A coders, hackers heaven.....Hm...I do not think so...
Continuous Delivery With Maven
Based on todays requirements it is needed to do a continuous delivery of
your artifacts by each change on your master (Git)/trunk(SVN). The question
is what you need to achieve this with Maven?
Usually you are using so called SNAPSHOT versions which means your version
looks like 1.2.3-SNAPSHOT and indicates that you are currently working
towards the release version 1.2.3. Afterwards you continue with the next
snapshot version like 1.2.4-SNAPSHOT and so on.
Depending on your environment this has been changed which means that each change
you have made on master (Git) you need to produce a new release version which
means 1.2.3 and next will be 1.2.4. The development will be done on branches
where you might need a SNAPSHOT version.
Let us take a look into a single module pom file which looks like this:
The version is defined with 1.2.3-SNAPSHOT if you now call:
mvn clean package
You will produce artifacts which look like domain-1.2.3-SNAPSHOT.jar.
Unfortunately this kind of artifact is something which can change over the time
based on Maven philosophy. That means if you now make a change in your code
and just do it again mvn clean package it will create the
same domain-1.2.3-SNAPSHOT.jar file. There is no real difference if you
do an mvn clean install instead. This will only install the created
artifact into your local cache $HOME/.m2/repository. Furthermore if you do
mvn clean deploy the difference is only that each time you do this on your repository
manager the naming schema is a little bit different which means the artifact will
look like domain-1.2.3-20180821.202345-1.jar. So in the end the artifact contains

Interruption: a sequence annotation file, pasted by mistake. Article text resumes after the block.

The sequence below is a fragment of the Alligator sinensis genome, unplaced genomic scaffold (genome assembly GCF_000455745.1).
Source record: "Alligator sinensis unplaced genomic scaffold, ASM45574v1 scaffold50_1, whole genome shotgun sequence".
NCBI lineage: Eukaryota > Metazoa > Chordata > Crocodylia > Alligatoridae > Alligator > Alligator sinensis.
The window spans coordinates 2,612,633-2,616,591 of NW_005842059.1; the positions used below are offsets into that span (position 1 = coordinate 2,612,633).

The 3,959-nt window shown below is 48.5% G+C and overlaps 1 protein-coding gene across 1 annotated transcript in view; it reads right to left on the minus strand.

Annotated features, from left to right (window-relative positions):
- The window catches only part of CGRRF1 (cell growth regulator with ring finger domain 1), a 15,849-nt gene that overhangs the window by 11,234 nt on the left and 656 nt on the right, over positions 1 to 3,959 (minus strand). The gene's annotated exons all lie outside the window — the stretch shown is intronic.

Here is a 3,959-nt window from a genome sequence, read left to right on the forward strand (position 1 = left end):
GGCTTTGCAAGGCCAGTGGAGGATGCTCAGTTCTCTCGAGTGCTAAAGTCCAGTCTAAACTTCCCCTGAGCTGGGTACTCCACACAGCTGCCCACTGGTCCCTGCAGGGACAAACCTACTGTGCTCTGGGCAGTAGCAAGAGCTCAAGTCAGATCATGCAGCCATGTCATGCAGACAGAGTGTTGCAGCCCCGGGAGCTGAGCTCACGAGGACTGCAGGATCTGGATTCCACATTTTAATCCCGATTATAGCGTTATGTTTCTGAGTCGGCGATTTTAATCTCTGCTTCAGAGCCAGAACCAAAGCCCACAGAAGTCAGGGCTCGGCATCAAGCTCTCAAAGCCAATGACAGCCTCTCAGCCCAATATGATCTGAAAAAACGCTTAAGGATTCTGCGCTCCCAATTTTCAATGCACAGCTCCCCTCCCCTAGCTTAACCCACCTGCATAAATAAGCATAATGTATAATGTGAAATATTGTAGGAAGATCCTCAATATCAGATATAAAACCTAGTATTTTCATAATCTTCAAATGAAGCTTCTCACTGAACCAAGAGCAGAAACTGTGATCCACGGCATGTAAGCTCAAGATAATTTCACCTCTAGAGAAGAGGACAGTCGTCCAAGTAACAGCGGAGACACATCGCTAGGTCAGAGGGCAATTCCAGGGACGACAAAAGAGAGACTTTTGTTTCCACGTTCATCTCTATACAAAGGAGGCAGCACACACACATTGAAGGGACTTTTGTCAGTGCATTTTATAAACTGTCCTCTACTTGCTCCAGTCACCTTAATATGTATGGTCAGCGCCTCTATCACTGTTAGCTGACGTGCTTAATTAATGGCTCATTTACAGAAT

a time stamp. But the most important thing is that SNAPSHOT versions
are not immutable as you might have already realized based on the above.
So the only way to create real immutable versions is to create releases from Maven
point of view. This means you have to use a version without -SNAPSHOT.
So in consequence you have a pom file which looks like the following:
So you can do a mvn clean deploy and you have created an immutable
release artifact domain-1.2.3.jar. If you try to do this a second time your
repository manager will tell you that this does not work cause by definition
releases are immutable which means you can not overwrite them. So the
consequence is if you have made a change/mistake/fix to your project you have to
change the version number. Ok, not very complicated just change the version
to 1.2.4 commit and do another mvn clean deploy? So good so far.
Some people do not like the commits where only a version has been changed.
So the question is: Is there a more convenient way to handle this?
Starting with Maven 3.5.0+(I recommend to use the most recent version) there is a
more convenient way to handle that. You can write your pom file like the following:
So it is now really easy to create a release from the whole project by using the following
mvn -Drevision=1.7.0 clean deploy
This would result in a release deployed to a repository manager.
So now let us take a look onto using it in a continious integration solution like Jenkins.
On Jenkins you have often the situation to produce artifacts on a branch base (maybe SNAPSHOT
based to be able to deploy them to test environments).
So you can combine the properties like this:
This approach has the advantage that on each branch you are using a different version which
are distinguished by the -BRANCHNAME and those versions are snapshots. This is convenient
cause, all repositoy managers have support to delete snapshot versions after some time automatically.